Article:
-If Your Doe Isn’t Cooperating try giving the rabbit’s 12 to 14 hours of light. A clamp lamp outside the cage with a LED works great.
This will trigger the pineal gland and may cause the rabbit to think its spring and its time to breed.
-If you’d like to breed according to moon phases stubborn doe’s are more likely to breed just before and during the full moon.
Cage Swap- After a failed attempt leave the doe in the bucks cage overnight. In the morning try again bringing the doe back to her original cage where the Buck is waiting. Now she is comfortable with his scent a may lift for him.
-Change of scenery. Put the rabbit in a dog pen or chicken coop or on the grass containing the rabbit and remember to keep it covered from aerial predators.
-He’s so Rough!- When breeding your buck may pull out hair or nudge the doe in the ribs even some nipping and biting is to be expected. This is to encourage lifting and cooperation. Try throwing in a piece of banana or apple to distract them. She may lift and he may stop the excessive chomping. If you still can’t get her to lift try Table Breeding. Here’s a video
BUILDING THE NESTING BOX-click to watch video
Building The Box using a 1 x 10
Bottom Cut-16 1/2″ Back Cut -9 1/4″ Front Cut-6″ Top Cut-5″(Top is small so Mom can access) Side Cuts-17 1/4″
Side Pieces-Measure 6″ up the front and 8″ forward from the back and draw a line connecting the two points to
get your angle. Nail together using 1 1/2″ nails.
Building The Nest-In most cases the mama rabbit will take care of this. Just add an inch of shavings and fill it with straw and mama will take care of the rest. If you use our kindling totes you’ll need to make your own nest on day 14 when transferring the kits. For more info on that watch our YouTube video called “Stop Using Nesting Boxes.” Use a piece of newspaper for a liner. Add approximately one inch of wood shavings. Fill the box with straw pushing the straw to the back of the box forming a hill slanting down the nesting box to the front.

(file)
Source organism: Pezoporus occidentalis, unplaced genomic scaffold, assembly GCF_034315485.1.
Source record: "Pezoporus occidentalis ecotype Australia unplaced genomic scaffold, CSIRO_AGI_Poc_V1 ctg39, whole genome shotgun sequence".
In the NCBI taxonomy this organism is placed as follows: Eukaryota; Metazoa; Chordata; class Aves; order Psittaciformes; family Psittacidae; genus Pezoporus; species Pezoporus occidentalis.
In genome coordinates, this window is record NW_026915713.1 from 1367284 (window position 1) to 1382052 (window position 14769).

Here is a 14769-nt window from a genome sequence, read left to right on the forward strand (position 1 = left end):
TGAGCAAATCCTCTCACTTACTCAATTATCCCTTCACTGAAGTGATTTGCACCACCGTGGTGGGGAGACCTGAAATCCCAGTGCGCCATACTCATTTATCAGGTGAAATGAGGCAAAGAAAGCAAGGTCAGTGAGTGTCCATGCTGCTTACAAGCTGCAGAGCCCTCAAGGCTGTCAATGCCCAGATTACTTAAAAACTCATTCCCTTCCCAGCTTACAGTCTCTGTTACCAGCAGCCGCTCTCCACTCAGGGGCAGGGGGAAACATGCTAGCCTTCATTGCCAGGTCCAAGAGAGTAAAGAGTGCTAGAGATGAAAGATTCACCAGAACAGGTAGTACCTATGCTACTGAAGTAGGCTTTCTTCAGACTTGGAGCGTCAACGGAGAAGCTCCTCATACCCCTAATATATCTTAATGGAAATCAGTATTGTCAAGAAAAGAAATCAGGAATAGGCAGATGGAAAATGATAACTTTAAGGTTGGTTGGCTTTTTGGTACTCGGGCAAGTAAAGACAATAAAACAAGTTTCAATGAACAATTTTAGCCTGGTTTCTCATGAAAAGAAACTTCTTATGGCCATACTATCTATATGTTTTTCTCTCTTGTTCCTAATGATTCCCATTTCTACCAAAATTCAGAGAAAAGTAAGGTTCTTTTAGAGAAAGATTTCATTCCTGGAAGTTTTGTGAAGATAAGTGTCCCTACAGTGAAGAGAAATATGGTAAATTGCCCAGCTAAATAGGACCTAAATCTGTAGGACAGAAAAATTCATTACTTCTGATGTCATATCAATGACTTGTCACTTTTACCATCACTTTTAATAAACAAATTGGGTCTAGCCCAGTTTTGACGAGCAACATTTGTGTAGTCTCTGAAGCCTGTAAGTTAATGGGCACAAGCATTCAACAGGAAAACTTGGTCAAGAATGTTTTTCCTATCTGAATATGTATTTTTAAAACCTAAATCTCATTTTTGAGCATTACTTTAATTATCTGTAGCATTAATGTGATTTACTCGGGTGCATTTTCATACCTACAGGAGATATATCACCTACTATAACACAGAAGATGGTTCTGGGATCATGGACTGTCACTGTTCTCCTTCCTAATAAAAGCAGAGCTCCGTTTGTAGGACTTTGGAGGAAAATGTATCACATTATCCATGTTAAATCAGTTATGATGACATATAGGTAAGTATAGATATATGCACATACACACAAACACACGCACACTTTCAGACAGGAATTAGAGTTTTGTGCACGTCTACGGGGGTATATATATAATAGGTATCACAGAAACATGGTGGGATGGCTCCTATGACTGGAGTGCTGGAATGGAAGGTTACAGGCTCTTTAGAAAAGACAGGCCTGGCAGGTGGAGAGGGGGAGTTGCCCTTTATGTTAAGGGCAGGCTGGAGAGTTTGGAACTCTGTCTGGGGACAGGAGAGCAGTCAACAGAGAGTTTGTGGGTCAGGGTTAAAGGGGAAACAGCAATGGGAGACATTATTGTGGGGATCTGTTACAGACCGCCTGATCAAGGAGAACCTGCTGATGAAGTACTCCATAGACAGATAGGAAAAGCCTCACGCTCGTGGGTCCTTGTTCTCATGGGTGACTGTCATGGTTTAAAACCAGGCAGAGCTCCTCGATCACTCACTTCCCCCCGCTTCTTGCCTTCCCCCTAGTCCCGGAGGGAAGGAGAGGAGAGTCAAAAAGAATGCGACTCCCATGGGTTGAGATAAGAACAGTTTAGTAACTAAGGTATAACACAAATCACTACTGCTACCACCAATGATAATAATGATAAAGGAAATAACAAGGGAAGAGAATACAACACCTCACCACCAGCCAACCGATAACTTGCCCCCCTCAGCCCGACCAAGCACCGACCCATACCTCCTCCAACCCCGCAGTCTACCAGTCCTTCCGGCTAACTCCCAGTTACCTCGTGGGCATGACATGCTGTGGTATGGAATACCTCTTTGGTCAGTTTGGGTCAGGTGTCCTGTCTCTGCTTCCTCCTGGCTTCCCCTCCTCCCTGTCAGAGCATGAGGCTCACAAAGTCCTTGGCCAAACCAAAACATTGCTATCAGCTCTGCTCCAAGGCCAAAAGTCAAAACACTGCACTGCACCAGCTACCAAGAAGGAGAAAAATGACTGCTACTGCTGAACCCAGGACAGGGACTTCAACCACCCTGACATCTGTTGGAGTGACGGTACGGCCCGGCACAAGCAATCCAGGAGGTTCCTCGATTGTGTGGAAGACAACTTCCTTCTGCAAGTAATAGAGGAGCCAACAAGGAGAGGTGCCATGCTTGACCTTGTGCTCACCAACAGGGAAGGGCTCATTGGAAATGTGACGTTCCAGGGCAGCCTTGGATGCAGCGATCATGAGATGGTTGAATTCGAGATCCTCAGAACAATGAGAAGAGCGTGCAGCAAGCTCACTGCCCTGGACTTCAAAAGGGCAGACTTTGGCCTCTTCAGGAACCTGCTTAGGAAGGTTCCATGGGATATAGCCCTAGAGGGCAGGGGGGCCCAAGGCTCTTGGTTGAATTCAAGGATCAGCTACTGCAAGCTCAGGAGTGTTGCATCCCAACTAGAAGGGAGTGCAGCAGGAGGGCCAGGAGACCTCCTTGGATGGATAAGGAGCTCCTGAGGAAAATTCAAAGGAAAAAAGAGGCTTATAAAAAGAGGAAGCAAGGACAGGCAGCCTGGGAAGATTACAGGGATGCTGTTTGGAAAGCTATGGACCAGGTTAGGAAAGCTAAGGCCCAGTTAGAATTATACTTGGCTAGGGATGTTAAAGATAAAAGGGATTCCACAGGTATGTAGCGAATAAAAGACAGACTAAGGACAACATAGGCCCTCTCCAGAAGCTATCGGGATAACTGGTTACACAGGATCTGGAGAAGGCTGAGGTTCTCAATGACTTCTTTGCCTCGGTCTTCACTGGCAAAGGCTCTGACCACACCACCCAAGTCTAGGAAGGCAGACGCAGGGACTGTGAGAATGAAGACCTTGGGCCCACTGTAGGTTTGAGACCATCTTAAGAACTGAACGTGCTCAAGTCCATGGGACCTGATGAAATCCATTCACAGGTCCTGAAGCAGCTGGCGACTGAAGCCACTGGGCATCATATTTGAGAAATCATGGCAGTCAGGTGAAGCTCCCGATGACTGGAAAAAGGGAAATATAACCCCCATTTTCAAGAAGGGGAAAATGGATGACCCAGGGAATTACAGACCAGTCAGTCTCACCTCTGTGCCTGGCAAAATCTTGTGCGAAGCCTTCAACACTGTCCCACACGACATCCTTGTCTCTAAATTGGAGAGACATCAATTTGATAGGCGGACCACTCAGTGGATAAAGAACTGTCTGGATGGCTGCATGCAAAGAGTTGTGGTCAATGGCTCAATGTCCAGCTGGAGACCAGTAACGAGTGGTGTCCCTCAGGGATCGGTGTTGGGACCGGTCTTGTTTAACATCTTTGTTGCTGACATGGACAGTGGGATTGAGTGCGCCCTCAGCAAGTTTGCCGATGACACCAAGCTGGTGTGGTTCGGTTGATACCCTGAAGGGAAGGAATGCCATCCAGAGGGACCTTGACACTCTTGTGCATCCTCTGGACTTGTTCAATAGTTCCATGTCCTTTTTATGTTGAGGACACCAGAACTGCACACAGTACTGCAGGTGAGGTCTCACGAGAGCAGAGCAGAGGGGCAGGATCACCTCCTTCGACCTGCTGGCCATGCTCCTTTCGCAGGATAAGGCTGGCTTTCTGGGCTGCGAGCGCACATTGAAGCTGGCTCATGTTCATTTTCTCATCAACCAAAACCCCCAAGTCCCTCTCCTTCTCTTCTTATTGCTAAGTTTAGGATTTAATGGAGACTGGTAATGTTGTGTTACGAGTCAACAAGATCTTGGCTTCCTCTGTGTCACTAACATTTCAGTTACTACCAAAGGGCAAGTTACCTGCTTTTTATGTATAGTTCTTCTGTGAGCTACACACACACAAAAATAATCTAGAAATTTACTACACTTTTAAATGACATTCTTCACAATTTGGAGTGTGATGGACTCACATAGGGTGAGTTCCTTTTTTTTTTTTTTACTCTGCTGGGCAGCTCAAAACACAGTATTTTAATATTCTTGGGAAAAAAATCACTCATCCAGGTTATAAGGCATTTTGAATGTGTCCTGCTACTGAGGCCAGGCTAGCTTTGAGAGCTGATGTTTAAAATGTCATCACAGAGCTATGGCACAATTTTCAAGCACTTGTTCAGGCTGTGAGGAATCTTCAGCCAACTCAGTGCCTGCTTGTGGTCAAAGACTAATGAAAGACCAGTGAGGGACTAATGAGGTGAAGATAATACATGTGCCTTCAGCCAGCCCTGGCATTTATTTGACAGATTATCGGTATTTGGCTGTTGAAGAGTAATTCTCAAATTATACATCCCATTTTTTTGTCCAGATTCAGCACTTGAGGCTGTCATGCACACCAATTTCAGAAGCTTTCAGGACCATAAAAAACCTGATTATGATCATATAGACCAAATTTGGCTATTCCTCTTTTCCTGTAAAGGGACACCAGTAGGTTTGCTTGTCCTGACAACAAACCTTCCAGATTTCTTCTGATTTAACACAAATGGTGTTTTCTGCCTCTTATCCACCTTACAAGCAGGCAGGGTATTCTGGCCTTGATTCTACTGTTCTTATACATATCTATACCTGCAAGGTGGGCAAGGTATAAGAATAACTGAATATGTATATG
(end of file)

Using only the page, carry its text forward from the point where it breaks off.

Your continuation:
-Create a cavity in the very back on top of the hill. Should be a softball size hole.
-Moving down to the middle of the box the hay on the sides shouldn’t get any higher than 2″ from the top so kits can’t hop out. The hay in the very front shouldn’t get higher than 2″-3″ from the top so kits cant roll out.
-After you make the nest Momma rabbit will make the nest all over again just the way she wants it.
-After the birth the kits will huddle up forming a cluster which will move around the box wiggling and from time to time splitting into two clusters making multiple cavities. Keep them together because they need each other’s 110 degree body heat to survive.
–Kits will accidentally hang on too tight to moms teat getting pulled away from the litter or worse out of the nest. In the winter be sure to surround the cage with some straw to add extra insulation.
-Every water change make sure the litter is secure in the back of the nest box if not re-adjust the nest. You can give momma a snack to take her mind off her kits while you rebuild a cavity in the back. Don’t be worried your bothering the newborns or Momma will refuse her kits after you touch them. She’s conditioned to your scent and this is a matter of life or death.
-The first week of securing the litter is crucial. After two weeks you can breathe easy knowing the hard parts over/Now time to turn the box on its side. This pushes the kits out of the nest to stretch their legs.
-If your having high losses with kits or would like to find a way to stop those kits from freezing on the wire check out some of our YouTube videos. We cover in detail how we’ve created a kindling tote system that increased our rabbit yield and finally lowering our losses by 75%. The video is called “Stop Using nesting boxes” We also have a Part 2. Thanks for watching and Good Luck!